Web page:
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In an early report, the committee on the future recommended that ADI “be an organization which offered a place for men of similar interests derived from many disciplines,” accommodating the many — even conflicting — views of its members and acting as a spokesman for documentation in national and international relationships. The first part of the recommendation was fulfilled. ASIS also has become an advocate, testifying before Congress and other committees considering issues important for the information community. With its limited staff, ASIS, although located in the District of Columbia, does not have a “Washington office.” Articles and columns in the Bulletin keep members informed of important activities but do not necessarily ensure dynamic participation. Members in the Washington area, others involved in policy-setting activities, and national or international committees will provide information to ASIS headquarters but cannot keep it consistently informed.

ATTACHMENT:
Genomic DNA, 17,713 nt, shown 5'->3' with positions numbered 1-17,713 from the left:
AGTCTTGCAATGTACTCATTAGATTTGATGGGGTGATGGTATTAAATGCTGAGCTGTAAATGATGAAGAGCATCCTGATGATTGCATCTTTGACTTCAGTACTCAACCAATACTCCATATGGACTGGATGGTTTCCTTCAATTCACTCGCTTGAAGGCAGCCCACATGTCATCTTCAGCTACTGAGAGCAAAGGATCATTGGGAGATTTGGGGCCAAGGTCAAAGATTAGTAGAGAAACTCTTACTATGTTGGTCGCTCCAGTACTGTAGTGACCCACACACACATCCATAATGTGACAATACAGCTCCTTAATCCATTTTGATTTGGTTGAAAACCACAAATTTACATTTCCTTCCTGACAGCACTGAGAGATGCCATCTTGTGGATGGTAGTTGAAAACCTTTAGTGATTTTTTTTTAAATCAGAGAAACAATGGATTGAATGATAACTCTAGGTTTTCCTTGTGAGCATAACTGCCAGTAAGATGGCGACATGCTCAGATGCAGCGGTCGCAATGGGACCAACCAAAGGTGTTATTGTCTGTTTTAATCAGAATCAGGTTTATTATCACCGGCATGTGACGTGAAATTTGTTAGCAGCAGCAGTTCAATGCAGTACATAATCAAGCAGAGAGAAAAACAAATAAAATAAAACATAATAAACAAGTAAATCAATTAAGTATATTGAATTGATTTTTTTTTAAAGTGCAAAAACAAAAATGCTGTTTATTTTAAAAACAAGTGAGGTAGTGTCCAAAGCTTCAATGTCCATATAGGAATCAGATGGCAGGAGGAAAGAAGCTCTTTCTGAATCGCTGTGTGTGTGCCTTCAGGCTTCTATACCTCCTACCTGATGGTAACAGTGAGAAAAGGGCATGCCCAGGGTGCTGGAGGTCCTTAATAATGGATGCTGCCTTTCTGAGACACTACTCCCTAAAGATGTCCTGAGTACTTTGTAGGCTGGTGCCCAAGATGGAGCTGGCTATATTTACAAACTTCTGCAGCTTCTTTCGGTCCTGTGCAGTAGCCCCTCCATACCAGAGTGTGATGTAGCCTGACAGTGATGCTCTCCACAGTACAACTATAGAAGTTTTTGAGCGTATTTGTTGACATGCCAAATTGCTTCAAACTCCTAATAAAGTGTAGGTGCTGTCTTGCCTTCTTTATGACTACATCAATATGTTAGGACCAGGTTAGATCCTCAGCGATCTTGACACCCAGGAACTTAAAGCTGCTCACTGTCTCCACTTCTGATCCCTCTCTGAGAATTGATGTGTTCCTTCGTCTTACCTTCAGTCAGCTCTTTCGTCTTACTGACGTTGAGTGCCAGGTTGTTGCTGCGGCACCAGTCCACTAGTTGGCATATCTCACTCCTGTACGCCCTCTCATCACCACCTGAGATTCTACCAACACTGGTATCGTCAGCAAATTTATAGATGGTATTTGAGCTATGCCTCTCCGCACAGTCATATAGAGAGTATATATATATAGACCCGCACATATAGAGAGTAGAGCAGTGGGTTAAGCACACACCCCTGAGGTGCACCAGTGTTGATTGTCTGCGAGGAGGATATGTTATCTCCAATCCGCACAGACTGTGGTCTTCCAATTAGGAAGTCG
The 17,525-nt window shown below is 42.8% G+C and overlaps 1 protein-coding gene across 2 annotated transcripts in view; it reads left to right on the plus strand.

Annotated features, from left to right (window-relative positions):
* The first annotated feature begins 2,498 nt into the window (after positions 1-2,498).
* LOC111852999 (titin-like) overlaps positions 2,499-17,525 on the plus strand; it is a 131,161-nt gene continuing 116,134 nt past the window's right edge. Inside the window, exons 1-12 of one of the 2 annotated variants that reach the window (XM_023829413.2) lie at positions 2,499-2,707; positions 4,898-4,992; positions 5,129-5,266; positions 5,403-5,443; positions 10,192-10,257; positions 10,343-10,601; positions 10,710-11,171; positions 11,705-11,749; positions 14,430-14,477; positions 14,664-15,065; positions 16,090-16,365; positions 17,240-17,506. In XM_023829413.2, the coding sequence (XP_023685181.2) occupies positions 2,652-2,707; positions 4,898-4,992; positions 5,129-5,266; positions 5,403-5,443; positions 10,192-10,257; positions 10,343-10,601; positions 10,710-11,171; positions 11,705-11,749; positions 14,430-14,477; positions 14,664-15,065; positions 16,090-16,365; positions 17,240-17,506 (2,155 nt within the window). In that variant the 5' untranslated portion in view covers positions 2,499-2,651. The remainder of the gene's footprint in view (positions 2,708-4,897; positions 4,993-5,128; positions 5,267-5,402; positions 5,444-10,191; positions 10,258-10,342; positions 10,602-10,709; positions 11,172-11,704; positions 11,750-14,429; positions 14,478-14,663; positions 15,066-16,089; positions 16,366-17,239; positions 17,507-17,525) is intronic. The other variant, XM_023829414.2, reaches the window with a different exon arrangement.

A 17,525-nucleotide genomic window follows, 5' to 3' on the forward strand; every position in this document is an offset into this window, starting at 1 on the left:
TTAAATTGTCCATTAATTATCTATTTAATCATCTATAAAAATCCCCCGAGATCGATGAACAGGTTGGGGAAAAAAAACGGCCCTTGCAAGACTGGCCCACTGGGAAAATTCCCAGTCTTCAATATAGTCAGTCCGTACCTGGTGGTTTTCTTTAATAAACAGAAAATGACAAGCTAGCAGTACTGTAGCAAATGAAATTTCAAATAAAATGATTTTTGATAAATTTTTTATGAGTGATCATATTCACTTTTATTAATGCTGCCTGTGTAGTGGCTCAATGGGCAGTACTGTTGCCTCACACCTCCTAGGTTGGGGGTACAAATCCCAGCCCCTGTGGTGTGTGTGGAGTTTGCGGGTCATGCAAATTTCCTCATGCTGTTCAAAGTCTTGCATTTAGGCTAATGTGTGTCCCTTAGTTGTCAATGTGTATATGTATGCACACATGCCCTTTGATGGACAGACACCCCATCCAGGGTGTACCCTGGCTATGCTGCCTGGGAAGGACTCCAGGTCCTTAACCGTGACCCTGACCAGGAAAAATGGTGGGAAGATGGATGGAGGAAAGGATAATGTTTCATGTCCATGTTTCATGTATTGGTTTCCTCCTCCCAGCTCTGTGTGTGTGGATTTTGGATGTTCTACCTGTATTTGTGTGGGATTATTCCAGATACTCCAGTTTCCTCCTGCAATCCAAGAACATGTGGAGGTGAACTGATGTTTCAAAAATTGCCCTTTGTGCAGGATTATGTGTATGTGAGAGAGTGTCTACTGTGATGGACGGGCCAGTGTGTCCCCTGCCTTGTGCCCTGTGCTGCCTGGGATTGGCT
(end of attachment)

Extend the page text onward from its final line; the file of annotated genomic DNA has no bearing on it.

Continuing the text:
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ASIS presidents have made strong statements to legislative committees when they could carry the flag of the entire community but have maintained a position of neutrality on controversial issues. ASIS members included users and producers of information; thus some issues, such as copyright matters, will remain controversial. When the